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Just over a week ago a beloved family member collapsed in the middle of the night, was rushed to the hospital in shock and underwent emergency surgery for internal bleeding. Sophie received a post-operative blood transfusion and spent two days in intensive care. Thanks to expert, timely and compassionate care, today she is back home and doing well.
Excellent emergency medical care is the norm in the United States, thank goodness. What stands out from my family’s recent hospital experience is the administrative side.
Consider: while Sophie was being prepped for surgery, the nurse provided us a detailed estimate of the likely cost of her stay, breaking down the clinical variables and associated prices that would determine the final bill. On discharge day the charges came in as forecast. No surprises. No red tape. No Obamacare. We paid by credit card and were on our way.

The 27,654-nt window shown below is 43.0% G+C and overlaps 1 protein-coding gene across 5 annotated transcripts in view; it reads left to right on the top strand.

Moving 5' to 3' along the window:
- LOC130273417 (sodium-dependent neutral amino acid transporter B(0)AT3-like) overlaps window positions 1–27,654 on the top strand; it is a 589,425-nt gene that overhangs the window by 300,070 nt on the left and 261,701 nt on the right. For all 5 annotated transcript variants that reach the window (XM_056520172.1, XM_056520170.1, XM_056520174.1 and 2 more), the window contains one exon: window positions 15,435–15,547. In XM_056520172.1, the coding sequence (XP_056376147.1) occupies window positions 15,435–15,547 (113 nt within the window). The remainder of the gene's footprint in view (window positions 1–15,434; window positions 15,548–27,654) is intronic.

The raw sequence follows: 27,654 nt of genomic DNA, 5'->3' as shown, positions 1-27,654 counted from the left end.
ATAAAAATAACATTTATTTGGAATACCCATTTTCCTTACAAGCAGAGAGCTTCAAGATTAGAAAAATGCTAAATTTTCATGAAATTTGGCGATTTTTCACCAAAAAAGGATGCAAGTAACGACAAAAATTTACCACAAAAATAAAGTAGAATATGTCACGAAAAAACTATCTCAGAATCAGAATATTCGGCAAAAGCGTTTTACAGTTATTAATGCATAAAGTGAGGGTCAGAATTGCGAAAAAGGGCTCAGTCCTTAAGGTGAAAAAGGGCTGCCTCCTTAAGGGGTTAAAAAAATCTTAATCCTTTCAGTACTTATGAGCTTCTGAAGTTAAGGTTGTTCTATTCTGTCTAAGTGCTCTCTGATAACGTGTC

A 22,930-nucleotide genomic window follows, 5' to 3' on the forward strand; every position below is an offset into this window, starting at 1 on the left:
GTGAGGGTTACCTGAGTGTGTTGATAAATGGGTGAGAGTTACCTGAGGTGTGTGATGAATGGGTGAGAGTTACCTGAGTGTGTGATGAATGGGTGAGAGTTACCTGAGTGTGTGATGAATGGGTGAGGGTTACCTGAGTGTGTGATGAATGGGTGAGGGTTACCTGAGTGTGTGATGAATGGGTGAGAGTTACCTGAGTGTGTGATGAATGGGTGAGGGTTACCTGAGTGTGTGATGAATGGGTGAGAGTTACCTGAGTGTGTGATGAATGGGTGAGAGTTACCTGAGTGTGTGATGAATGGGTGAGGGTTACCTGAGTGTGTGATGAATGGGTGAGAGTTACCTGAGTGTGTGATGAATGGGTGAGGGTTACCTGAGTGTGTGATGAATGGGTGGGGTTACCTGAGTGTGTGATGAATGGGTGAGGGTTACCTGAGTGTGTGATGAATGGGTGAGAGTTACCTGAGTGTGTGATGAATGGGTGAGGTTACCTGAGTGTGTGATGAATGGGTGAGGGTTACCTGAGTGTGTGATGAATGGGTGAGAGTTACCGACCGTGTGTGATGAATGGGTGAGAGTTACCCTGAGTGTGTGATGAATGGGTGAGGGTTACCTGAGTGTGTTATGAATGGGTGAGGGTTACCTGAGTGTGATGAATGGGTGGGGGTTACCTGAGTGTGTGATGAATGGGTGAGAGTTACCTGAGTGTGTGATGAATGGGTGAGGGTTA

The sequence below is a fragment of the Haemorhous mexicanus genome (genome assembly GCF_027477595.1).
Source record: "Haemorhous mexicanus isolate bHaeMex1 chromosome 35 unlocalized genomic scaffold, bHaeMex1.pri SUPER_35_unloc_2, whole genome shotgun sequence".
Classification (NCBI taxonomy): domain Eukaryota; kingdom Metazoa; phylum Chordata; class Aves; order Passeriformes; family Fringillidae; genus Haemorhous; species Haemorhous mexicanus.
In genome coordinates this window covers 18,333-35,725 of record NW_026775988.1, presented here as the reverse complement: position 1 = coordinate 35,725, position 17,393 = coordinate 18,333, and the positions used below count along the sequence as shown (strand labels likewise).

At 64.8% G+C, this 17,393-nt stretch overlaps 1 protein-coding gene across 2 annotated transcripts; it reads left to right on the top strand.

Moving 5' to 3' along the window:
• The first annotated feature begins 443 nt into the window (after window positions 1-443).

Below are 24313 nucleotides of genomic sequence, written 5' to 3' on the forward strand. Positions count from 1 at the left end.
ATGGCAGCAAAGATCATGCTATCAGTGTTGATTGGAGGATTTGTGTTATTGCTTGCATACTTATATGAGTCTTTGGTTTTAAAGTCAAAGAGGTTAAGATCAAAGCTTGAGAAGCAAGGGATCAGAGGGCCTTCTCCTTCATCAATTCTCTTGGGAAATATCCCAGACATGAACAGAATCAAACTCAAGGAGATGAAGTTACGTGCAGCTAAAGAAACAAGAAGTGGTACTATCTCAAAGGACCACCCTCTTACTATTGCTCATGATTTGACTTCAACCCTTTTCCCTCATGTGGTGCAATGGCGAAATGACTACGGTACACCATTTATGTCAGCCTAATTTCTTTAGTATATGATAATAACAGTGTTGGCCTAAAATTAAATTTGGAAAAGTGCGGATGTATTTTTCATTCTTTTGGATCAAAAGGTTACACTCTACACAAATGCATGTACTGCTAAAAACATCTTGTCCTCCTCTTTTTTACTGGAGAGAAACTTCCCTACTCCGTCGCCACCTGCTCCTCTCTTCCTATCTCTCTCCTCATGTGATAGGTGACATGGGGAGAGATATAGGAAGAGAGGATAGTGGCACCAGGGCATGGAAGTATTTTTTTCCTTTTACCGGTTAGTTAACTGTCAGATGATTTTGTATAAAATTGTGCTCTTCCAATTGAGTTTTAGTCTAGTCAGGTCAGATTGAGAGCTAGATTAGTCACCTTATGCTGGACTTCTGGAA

Our sojourn into market-driven medicine got me thinking: if high-quality, affordable, hassle-free healthcare is readily available for our nine-year-old Portuguese water dog, why isn’t this system an option for the rest of us?
Animal rights advocates posit that human beings are just another species. Nothing special. “A rat is a pig is a dog is a boy,” as PETA founder Ingrid Newkirk puts it. Well, PETA may finally perform a public service by providing U.S. citizens an arguable legal basis for accessing a market-driven alternative to Obamacare: veterinary medicine.
Think about it: The other day, I witnessed vets in our local clinic treating dogs, cats, a chicken with back pain, and a tortoise named Hortense—human beings should be a snap to manage by comparison.
I have seen the future, and it works.